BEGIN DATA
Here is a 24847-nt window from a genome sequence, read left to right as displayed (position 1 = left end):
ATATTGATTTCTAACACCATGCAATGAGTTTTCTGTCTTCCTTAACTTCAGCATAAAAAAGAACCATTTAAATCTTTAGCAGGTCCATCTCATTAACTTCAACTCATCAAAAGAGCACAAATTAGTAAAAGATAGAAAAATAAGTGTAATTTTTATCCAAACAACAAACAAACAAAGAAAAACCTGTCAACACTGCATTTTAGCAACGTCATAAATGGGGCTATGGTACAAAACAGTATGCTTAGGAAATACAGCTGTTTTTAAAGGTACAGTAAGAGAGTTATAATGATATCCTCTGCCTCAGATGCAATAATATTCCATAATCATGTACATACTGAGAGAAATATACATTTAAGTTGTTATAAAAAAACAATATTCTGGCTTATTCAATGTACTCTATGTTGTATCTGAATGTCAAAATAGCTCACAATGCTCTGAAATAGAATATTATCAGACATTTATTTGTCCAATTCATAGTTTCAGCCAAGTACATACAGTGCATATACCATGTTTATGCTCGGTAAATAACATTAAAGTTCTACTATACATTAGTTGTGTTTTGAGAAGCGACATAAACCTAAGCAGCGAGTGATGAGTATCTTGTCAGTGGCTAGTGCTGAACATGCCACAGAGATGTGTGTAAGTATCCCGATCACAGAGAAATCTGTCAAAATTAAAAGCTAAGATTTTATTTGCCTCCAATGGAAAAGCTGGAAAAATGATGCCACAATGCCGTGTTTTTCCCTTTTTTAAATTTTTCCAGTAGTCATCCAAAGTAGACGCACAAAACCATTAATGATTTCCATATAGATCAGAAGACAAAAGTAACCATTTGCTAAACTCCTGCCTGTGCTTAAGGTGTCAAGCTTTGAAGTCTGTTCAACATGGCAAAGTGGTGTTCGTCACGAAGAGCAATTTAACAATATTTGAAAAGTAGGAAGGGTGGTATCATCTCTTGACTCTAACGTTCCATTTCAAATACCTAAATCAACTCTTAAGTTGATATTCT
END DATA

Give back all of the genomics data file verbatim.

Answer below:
Here is a 24847-nt window from a genome sequence, read left to right as displayed (position 1 = left end):
ATATTGATTTCTAACACCATGCAATGAGTTTTCTGTCTTCCTTAACTTCAGCATAAAAAAGAACCATTTAAATCTTTAGCAGGTCCATCTCATTAACTTCAACTCATCAAAAGAGCACAAATTAGTAAAAGATAGAAAAATAAGTGTAATTTTTATCCAAACAACAAACAAACAAAGAAAAACCTGTCAACACTGCATTTTAGCAACGTCATAAATGGGGCTATGGTACAAAACAGTATGCTTAGGAAATACAGCTGTTTTTAAAGGTACAGTAAGAGAGTTATAATGATATCCTCTGCCTCAGATGCAATAATATTCCATAATCATGTACATACTGAGAGAAATATACATTTAAGTTGTTATAAAAAAACAATATTCTGGCTTATTCAATGTACTCTATGTTGTATCTGAATGTCAAAATAGCTCACAATGCTCTGAAATAGAATATTATCAGACATTTATTTGTCCAATTCATAGTTTCAGCCAAGTACATACAGTGCATATACCATGTTTATGCTCGGTAAATAACATTAAAGTTCTACTATACATTAGTTGTGTTTTGAGAAGCGACATAAACCTAAGCAGCGAGTGATGAGTATCTTGTCAGTGGCTAGTGCTGAACATGCCACAGAGATGTGTGTAAGTATCCCGATCACAGAGAAATCTGTCAAAATTAAAAGCTAAGATTTTATTTGCCTCCAATGGAAAAGCTGGAAAAATGATGCCACAATGCCGTGTTTTTCCCTTTTTTAAATTTTTCCAGTAGTCATCCAAAGTAGACGCACAAAACCATTAATGATTTCCATATAGATCAGAAGACAAAAGTAACCATTTGCTAAACTCCTGCCTGTGCTTAAGGTGTCAAGCTTTGAAGTCTGTTCAACATGGCAAAGTGGTGTTCGTCACGAAGAGCAATTTAACAATATTTGAAAAGTAGGAAGGGTGGTATCATCTCTTGACTCTAACGTTCCATTTCAAATACCTAAATCAACTCTTAAGTTGATATTCT